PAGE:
One of my biggest personal hurdles towards saving money has always been believing that the excuses I make up are a logical reason for me to delay my goals. When I set my mind towards a specific savings goal I often believe the logic to my excuses, whether it’s “out of my control” or “I just don’t make enough money,” they are excuses, not facts.
At work, you could be making excuses for wanting to finish something later instead of now. Or maybe its making an excuse for not stepping in on a new task that could help you get noticed more by your manager.
Ultimately, these excuses are just that, excuses that allow us to live in the “go with the flow” lane of life. This is where everyone else tends to be and where it is often easiest and costliest (both nominally and opportunity wise) to live.
In an article by Dr. Claudia Aguirre, she states that psychologists place excuses in the self-handicapping category.
Why might we handicap ourselves though? According to Dr. Aguirre,
it’s a behavior we express that hurts our own performance and motivation. It serves as a distraction of sorts that prevents us from achieving the task, but it stems from a deeper, unconscious desire to protect ourselves (our Ego, if you asked Freud) against anxiety and shame. And the more anxious or ashamed we are likely to feel, the more likely we are to build barriers that impede our chances of attaining a goal.https://www.headspace.com/blog/2015/01/16/why-do-we-make-excuses/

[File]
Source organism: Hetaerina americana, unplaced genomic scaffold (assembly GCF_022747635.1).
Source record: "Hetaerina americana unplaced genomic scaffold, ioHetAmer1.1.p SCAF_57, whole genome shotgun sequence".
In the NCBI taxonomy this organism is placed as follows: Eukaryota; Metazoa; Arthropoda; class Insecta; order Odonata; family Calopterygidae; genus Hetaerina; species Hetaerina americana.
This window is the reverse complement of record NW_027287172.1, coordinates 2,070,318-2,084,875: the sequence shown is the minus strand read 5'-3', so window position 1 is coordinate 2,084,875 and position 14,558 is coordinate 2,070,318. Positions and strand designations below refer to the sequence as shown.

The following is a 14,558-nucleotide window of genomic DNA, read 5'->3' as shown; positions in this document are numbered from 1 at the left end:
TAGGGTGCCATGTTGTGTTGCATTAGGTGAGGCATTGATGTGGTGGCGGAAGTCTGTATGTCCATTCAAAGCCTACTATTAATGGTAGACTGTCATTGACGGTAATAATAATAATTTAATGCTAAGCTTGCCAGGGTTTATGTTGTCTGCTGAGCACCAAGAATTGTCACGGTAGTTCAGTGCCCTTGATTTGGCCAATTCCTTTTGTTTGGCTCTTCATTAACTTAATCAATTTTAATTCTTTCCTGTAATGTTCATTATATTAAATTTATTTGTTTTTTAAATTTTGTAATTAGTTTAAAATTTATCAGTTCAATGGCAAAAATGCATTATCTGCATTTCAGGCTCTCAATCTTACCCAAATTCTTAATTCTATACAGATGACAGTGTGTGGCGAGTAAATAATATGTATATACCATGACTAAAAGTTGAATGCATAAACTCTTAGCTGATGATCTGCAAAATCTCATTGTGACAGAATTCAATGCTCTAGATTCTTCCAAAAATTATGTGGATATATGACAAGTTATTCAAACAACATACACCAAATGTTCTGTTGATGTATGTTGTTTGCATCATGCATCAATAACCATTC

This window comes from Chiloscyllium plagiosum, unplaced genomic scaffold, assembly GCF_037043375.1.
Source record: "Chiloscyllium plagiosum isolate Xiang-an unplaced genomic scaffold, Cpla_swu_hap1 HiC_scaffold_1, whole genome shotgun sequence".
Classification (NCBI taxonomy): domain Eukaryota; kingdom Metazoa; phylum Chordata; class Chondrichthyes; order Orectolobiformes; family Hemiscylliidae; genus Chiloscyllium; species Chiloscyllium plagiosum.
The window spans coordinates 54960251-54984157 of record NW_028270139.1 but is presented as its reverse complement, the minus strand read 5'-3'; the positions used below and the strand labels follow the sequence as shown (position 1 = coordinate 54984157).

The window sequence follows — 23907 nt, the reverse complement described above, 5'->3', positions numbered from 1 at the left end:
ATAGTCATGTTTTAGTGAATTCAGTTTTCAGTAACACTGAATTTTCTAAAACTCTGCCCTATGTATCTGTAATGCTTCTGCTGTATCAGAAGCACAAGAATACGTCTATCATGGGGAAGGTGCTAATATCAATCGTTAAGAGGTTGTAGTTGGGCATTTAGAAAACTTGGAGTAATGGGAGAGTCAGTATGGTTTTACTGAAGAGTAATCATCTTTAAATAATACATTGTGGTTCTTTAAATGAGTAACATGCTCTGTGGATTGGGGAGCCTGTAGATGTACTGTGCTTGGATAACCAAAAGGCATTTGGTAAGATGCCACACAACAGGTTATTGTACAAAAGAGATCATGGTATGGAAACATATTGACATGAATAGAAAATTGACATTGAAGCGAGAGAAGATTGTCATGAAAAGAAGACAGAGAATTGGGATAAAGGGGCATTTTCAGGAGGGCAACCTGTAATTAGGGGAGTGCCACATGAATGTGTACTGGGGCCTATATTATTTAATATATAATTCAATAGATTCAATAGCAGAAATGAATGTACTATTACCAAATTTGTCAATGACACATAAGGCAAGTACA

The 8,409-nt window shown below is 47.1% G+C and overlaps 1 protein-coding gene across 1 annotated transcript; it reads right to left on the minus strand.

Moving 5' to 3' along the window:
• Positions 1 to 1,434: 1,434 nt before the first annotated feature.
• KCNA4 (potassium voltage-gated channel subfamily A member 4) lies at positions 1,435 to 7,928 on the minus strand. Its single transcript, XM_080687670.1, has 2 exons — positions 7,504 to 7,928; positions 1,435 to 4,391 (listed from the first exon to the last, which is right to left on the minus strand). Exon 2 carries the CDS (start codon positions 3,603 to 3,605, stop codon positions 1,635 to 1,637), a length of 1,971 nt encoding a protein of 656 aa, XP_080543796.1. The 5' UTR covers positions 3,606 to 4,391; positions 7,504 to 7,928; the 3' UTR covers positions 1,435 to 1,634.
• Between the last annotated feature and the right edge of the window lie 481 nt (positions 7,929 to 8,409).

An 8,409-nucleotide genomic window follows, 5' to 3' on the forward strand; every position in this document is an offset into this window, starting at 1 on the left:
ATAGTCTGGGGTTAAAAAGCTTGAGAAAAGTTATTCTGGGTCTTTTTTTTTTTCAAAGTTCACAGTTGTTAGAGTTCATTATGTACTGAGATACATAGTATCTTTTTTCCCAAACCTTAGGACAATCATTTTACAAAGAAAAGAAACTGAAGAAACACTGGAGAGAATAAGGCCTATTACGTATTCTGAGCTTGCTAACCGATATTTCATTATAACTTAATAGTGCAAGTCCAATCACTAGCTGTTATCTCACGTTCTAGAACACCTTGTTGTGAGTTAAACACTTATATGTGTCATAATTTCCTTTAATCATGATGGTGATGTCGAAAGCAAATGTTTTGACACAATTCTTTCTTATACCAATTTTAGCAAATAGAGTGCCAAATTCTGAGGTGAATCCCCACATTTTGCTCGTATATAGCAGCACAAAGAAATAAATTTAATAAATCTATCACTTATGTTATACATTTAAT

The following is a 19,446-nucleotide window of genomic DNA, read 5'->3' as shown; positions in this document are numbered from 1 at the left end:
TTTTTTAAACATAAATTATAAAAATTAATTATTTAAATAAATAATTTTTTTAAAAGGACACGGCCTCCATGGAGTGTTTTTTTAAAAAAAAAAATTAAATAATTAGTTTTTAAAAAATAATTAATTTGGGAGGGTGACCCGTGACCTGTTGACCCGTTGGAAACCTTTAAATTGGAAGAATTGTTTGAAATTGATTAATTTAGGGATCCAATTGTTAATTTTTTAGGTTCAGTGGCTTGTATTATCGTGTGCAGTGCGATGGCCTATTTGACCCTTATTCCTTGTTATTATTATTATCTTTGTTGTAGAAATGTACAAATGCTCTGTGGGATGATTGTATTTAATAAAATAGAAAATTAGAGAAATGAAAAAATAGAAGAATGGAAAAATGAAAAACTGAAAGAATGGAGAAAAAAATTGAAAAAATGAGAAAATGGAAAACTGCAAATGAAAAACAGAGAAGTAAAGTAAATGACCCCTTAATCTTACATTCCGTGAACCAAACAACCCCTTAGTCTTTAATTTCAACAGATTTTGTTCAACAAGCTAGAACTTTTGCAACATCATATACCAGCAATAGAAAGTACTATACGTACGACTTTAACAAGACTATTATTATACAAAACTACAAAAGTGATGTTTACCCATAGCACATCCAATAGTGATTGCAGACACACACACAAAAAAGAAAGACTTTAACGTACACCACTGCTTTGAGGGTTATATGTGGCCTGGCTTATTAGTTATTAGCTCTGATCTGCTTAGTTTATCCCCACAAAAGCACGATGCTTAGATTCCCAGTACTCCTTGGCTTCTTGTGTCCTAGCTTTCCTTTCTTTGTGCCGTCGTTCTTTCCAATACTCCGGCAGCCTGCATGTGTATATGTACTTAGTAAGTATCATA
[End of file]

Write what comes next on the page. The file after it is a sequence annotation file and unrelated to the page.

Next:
She then goes on to say that our subconscious goal of making an excuse is to shift the focus from issues of self to issues that are less central to our own being.
In our personal finance this could be making the excuse “I’m at least better at saving than (insert friends name).” This shifts the focus of failing to reach your goal to one of being better than someone who is below your personal finance standards. Though it is substandard, by shifting your focus away from yourself you are then able to rationalize it and feel good about it, all while protecting your ego.
Another reason we might make an excuse is the fear of failing. Maybe you’re at work and a new position with higher pay opens up at your company, but you’re afraid to ask for it because you would have to communicate your desire for it in front of your entire team. If you got turned down that might be very embarrassing, so you shield yourself from it by making the excuse you are happy with your current position and don’t want to have “all that additional work”
Egos and the fear of failure are very real emotions that every human has to deal with. But if we let these emotions subconsciously control our decision making we will continue to put ourselves in a position that is short of our goals.
For the final part of my Not-To-Do challenge, try reflecting back on your day yesterday. What decisions could you have made because you believed an excuse that you subconsciously made. Often times we keep ourselves from checking items off of our To-Do list out of fear of failure. We rationalize with excuses by self-handicapping or blame shifting. I’m not saying that getting past this fear is easy, but being aware of it is the first step and that is progress in and of itself!
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